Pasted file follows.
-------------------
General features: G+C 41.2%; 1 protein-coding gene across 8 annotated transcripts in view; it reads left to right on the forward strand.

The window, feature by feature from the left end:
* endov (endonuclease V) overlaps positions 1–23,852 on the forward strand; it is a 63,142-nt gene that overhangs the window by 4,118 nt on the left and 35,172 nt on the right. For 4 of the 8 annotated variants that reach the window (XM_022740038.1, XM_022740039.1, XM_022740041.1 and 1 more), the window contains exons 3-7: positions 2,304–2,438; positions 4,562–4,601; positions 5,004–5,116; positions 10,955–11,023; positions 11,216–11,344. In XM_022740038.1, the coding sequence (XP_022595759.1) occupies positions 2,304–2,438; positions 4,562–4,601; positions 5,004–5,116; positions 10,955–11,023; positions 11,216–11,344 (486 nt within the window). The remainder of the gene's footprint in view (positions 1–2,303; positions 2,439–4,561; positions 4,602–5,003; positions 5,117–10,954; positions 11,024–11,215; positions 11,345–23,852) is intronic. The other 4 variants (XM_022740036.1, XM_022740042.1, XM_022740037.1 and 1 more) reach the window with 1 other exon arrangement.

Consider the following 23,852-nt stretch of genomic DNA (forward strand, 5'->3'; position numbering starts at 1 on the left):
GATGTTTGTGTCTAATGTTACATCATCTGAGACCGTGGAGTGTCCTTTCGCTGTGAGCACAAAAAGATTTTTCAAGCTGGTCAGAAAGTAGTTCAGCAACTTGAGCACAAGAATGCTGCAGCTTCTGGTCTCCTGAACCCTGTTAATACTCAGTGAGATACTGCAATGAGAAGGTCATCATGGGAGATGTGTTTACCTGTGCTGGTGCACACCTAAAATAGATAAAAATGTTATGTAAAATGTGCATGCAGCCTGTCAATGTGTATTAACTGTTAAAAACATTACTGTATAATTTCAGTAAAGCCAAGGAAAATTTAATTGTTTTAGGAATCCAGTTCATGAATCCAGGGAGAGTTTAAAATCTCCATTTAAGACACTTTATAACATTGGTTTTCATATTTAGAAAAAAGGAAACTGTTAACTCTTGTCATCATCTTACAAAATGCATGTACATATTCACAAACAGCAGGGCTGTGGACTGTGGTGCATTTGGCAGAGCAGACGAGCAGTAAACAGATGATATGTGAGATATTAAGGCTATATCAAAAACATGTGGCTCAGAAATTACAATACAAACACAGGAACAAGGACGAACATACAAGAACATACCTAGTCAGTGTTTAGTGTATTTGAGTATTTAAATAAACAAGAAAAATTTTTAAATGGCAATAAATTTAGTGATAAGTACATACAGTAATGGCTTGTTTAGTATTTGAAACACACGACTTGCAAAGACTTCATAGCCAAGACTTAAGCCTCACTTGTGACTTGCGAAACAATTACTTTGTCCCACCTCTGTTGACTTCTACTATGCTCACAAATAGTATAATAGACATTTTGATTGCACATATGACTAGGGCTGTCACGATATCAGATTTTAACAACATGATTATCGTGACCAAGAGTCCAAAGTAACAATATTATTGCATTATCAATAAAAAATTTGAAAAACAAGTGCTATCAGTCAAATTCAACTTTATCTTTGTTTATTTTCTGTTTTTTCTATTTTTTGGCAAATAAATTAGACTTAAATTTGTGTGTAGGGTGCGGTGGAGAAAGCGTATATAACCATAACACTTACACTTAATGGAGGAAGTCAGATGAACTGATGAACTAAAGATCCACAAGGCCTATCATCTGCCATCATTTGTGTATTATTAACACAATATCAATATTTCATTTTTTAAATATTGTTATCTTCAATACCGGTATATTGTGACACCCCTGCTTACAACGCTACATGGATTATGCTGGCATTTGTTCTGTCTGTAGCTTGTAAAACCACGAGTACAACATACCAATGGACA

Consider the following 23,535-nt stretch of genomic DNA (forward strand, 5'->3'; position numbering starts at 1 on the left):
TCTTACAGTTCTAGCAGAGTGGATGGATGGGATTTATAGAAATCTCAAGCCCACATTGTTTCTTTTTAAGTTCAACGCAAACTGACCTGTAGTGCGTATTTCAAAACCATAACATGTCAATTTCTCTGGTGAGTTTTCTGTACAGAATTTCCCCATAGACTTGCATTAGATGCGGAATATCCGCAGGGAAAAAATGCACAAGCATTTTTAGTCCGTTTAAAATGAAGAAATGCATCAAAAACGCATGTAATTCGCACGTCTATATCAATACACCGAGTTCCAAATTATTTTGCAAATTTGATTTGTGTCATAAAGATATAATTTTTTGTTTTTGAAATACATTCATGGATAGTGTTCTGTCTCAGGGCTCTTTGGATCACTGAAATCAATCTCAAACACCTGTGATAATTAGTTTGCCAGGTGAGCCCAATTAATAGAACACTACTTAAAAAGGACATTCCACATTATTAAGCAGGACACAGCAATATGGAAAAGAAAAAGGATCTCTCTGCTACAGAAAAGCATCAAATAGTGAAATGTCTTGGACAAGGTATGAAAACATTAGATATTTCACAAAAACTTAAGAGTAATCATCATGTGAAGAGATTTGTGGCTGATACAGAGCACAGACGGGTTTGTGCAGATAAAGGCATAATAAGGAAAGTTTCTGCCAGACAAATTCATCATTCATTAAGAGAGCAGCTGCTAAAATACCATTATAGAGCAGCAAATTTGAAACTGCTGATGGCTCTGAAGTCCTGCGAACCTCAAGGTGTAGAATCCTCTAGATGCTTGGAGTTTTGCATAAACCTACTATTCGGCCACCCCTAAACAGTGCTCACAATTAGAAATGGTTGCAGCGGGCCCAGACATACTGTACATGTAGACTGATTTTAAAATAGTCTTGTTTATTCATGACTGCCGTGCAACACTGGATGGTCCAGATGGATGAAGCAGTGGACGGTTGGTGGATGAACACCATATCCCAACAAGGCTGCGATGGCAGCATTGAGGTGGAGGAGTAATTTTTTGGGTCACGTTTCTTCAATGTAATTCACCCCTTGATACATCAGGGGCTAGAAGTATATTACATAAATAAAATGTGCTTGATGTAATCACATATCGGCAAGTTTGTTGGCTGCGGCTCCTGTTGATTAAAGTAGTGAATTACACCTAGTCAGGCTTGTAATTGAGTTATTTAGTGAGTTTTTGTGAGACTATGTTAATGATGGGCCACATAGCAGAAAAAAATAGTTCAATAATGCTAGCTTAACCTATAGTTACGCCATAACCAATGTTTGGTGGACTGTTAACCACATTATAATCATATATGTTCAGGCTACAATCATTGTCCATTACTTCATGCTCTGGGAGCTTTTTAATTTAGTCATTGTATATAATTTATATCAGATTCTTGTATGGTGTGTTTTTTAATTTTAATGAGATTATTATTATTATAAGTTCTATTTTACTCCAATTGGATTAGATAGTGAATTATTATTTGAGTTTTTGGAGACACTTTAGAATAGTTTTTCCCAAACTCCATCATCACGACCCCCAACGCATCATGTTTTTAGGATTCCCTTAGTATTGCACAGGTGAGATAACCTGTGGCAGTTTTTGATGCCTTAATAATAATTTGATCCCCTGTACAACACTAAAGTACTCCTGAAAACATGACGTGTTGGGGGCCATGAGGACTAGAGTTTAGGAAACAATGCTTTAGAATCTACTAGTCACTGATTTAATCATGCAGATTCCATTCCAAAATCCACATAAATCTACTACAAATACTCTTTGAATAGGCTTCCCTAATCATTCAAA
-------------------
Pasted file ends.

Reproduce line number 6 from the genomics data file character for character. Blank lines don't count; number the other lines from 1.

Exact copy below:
Consider the following 23,535-nt stretch of genomic DNA (forward strand, 5'->3'; position numbering starts at 1 on the left):